Read Caption
The bone microstructure of a "hypsilophodontid" dinosaur from Victoria, Australia (left) compared to one from Montana (right). From Woodward et al., 2011.

L is for Leaellynasaura

The dinosaurs I first met were terrors that thrived in a warm, swampy world. Books and films presented them as little more than gaudy lizards and crocodiles that had ballooned to immense sizes thanks to glandular imbalances – actually proposed as a reason for dinosaur evolution and extinction – who frittered away their days wallowing in Mesozoic muck. The fact that the books in my local libraries were out of date kept this imagery alive far past its sell-by date, well into the late 80s, but every restoration or movie I had ever seen was clear that dinosaurs inhabited a warmer world where the only two seasons were wet and dry. Even dinosaurs that ventured close to the cooler poles were supposed to be itinerants that made the most of vegetation’s summer abundance before tromping their way back to warmer latitudes. The Mesozoic was an endless summer dominated by monsters.

But Fantasia-esque scenes of dinosaurs restricted to algae-choked lakes and steaming rainforests too tightly constrain the wonderful variability of the animals themselves. Non-avian dinosaurs dominated the planet for over 160 million years (their avian descendants carry on their legacy to this day), and undoubtedly occupied a variety of ecosystems – from dense forests to deserts, from floodplains to chilly polar habitats where dinosaurs may have strode through the snow. Contrary to the humid prehistoric visions I saw as a kid, discoveries near both poles have shown that some dinosaurs lived full-time in cool habitats which were dark for much of the year. One of these dinosaurs, hailing from the southern reaches of the Cretaceous world, was Leaellynasaura amicagraphica.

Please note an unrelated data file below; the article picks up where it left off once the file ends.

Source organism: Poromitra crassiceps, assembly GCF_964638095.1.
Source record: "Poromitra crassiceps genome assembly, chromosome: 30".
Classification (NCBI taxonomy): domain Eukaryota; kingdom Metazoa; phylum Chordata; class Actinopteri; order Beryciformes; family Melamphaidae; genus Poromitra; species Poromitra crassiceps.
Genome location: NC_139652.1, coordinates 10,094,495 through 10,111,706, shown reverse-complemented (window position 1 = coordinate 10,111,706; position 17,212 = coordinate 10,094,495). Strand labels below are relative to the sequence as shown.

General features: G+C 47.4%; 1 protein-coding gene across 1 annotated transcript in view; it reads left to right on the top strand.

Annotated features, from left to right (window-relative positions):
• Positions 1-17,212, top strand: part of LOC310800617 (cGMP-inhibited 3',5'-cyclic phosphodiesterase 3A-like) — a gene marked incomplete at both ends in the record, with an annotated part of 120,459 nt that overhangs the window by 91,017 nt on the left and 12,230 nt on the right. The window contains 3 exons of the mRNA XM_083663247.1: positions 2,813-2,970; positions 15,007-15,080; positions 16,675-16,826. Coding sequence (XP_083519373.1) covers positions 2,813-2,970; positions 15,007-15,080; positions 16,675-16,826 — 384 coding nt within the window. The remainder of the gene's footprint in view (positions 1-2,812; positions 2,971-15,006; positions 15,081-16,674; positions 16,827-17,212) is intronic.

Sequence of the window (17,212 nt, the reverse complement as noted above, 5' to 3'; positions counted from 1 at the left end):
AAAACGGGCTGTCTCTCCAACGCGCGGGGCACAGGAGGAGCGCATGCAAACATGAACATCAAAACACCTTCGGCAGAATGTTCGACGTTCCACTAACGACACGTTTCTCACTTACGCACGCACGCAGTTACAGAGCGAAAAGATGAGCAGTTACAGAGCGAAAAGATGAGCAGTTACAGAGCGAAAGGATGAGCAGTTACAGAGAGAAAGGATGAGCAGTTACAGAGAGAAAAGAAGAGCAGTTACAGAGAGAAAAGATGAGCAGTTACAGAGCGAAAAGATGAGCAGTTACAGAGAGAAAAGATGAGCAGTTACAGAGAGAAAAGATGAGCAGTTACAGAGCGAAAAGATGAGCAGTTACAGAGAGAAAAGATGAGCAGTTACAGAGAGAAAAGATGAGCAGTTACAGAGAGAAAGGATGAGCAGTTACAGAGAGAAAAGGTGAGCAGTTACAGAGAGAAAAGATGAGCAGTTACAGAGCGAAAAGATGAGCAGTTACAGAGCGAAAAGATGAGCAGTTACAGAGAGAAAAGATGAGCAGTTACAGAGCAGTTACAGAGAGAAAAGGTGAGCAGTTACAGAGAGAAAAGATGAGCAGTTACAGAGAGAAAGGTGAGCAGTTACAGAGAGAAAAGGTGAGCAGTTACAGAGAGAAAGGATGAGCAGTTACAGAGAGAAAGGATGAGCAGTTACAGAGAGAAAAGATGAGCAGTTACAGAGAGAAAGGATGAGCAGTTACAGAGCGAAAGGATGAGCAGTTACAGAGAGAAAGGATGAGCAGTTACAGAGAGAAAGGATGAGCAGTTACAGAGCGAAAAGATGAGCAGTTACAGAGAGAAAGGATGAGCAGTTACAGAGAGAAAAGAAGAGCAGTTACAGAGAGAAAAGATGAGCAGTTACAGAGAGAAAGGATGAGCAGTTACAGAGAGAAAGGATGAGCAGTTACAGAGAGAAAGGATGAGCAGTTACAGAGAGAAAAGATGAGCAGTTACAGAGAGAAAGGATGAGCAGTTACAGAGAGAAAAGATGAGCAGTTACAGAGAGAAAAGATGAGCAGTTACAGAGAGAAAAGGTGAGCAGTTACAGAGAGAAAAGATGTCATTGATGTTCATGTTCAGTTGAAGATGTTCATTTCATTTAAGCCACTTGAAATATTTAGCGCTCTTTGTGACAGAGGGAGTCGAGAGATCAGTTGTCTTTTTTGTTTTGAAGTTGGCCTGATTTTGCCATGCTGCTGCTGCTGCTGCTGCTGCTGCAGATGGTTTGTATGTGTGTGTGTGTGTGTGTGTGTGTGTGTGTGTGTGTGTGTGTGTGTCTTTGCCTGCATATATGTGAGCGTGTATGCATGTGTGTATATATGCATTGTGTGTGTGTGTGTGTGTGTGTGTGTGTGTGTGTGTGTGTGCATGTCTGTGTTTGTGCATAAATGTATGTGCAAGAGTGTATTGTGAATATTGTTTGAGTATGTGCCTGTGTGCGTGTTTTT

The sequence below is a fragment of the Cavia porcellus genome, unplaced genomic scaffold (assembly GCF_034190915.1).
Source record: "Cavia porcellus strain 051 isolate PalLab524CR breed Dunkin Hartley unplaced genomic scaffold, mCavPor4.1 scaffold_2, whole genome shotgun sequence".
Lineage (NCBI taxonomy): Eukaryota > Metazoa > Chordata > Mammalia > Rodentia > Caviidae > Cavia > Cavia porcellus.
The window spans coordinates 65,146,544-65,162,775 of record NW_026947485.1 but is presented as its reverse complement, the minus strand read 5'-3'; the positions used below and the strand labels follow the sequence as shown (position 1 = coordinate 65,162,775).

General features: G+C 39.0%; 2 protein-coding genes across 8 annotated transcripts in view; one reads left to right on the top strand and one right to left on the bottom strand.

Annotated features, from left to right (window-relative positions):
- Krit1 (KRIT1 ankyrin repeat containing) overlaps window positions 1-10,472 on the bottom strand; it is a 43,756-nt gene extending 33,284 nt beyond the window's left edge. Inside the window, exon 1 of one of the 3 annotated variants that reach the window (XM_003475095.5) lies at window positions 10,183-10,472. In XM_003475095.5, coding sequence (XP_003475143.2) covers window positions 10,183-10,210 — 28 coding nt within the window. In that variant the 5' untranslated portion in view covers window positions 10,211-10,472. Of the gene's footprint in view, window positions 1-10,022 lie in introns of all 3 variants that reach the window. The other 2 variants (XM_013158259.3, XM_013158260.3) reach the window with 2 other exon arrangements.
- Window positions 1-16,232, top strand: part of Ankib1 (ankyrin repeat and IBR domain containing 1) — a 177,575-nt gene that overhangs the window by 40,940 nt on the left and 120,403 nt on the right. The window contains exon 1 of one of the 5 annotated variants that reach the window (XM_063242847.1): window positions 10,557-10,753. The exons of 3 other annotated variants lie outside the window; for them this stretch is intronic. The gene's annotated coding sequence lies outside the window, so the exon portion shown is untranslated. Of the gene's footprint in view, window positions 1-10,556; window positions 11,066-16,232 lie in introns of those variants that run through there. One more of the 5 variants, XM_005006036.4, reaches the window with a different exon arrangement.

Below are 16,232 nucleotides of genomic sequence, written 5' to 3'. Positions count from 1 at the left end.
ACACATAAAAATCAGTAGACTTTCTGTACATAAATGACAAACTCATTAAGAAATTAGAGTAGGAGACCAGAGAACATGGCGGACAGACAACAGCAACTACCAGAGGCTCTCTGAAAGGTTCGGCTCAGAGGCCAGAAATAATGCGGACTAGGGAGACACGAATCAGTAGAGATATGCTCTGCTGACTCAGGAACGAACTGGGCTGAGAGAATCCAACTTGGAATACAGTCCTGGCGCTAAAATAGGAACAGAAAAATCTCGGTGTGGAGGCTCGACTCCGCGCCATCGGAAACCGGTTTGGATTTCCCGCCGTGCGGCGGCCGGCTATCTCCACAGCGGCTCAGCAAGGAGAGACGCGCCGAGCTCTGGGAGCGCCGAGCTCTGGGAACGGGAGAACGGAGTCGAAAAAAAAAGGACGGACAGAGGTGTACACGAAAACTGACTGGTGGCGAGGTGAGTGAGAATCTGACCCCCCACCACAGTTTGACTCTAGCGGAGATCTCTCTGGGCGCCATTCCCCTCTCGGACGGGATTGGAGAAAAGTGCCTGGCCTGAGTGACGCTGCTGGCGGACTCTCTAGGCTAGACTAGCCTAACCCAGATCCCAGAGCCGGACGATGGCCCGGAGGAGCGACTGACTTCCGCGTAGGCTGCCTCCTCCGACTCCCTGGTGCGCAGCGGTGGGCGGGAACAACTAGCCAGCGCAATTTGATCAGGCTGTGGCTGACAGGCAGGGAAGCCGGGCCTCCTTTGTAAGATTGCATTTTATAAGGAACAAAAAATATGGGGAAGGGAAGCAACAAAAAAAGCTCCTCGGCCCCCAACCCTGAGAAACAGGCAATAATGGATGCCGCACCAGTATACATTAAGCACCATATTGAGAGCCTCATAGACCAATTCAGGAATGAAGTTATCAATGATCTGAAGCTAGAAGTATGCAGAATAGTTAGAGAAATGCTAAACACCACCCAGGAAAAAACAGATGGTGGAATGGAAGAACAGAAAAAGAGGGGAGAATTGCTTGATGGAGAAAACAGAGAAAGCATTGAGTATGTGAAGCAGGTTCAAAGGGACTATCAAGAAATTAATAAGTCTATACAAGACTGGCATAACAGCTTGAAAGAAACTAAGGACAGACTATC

Compared to the various and sundry other dinosaurs paleontologists have dug up, Leaellynasaura was not particularly impressive or imposing. The dinosaur was a svelte, bipedal herbivore that reached about six feet in length and belonged to the ornithopod tribe of ornithischian dinosaurs. (Exactly what kind of ornithopod Leaellynasaura was remains a matter of dispute. For the moment, the dinosaur is considered to be an archaic cousin of the iguanodontians, but the relationships of many such small “hypsilophodontids” need revision.) What makes Leaellynasaura special is its ecological context.